High resolution

Module 12: Figure polycystins and polycystic kidney disease



Mitogen-activated protein kinase (MAPK) remodelling hypothesis of polycystic kidney disease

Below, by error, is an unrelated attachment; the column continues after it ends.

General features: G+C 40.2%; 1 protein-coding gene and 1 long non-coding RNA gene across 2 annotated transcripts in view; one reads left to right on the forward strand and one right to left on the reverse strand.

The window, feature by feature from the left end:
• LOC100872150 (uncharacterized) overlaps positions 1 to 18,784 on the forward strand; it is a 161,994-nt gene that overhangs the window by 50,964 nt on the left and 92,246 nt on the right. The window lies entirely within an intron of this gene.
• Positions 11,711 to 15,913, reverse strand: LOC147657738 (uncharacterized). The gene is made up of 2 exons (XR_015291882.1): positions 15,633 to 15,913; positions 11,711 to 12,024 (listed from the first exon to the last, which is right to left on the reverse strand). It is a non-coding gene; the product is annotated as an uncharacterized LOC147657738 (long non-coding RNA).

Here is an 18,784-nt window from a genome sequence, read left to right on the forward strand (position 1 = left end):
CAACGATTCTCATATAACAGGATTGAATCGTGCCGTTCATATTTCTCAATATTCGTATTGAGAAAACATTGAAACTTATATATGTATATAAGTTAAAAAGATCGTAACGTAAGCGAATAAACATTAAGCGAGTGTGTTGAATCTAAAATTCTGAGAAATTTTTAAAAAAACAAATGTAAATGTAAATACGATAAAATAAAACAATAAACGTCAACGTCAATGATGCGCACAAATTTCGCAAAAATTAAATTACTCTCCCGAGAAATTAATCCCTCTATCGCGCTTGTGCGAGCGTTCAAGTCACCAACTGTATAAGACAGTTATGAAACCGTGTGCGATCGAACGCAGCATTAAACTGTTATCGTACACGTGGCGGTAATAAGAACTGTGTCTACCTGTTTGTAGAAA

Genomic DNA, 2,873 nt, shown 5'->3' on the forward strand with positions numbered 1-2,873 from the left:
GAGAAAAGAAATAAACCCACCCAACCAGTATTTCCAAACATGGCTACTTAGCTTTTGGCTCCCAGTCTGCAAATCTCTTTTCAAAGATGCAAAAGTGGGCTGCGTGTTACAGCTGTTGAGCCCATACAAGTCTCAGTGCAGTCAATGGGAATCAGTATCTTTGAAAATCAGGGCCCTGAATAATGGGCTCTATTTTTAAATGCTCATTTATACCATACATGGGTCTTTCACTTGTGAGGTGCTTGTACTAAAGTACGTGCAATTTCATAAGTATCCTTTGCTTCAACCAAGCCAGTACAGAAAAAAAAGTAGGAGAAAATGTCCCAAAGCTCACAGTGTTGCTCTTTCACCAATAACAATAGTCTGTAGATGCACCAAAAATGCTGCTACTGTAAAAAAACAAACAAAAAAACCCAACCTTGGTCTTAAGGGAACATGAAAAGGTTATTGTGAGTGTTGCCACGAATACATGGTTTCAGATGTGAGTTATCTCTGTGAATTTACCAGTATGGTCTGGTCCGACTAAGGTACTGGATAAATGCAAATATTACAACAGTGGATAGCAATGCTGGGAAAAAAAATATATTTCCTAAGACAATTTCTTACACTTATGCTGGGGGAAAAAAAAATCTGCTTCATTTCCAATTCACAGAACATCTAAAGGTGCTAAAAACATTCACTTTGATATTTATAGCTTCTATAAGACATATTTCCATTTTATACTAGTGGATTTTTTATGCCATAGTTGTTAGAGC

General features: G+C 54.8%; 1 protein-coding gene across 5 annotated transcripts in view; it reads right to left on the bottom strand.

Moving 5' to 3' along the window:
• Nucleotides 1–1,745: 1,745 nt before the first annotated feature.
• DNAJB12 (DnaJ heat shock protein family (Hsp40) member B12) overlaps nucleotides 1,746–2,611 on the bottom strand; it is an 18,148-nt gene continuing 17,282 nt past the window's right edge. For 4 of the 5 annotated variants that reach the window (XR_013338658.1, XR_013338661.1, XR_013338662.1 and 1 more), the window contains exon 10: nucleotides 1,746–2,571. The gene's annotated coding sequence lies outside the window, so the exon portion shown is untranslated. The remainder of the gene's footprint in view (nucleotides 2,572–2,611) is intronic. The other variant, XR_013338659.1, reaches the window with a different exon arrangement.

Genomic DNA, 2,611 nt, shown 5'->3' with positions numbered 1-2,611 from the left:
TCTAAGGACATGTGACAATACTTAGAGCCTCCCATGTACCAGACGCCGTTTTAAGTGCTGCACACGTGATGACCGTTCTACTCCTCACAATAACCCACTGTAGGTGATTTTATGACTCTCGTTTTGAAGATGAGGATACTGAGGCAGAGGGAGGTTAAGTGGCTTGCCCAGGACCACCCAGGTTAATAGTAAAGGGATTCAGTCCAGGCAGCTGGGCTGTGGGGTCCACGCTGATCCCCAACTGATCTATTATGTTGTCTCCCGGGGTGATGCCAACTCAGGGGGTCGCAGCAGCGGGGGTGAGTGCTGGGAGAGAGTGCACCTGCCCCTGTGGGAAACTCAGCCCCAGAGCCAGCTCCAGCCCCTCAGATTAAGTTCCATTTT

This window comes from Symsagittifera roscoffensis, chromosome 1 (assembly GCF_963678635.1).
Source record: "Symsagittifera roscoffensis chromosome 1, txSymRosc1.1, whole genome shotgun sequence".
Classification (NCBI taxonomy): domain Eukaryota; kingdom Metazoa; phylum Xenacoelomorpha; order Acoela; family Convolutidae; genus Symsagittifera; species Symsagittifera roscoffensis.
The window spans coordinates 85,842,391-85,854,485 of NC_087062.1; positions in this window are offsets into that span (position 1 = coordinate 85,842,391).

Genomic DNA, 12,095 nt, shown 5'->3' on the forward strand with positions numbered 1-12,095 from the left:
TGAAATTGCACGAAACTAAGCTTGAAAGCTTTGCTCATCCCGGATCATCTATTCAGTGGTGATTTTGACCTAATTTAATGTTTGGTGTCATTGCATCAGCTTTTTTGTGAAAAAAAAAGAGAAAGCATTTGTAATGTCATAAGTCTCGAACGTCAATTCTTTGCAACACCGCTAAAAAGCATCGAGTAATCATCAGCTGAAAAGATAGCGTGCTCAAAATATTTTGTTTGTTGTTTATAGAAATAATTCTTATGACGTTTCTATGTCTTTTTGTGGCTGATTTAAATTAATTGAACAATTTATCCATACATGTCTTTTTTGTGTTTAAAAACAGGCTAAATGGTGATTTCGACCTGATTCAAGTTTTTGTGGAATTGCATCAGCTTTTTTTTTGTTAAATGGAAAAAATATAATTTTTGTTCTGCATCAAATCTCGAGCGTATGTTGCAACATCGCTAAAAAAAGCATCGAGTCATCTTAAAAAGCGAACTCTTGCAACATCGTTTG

Polycystic kidney disease results from mutations of the polycystins that are located at the cilium, where they appear to gate Ca2+ into the cytoplasm. It is proposed that this constant influx of Ca2+ is responsible for the phenotypic stability of the mitogen-activated protein kinase (MAPK) signalling pathway by maintaining the transcription of Raf-1, which is sensitive to inhibition by cyclic AMP. When the polycystins are mutated, a reduction in the level of Ca2+ results in a phenotypic switch such that B-Raf is expressed in addition to Raf-1. Since the former is insensitive to inhibition by cyclic AMP, the MAPK pathway is now able to transmit proliferative signals into the nucleus, and the mutated cell begins the cell division cycles that produce the cysts that characterize polycystic kidney disease.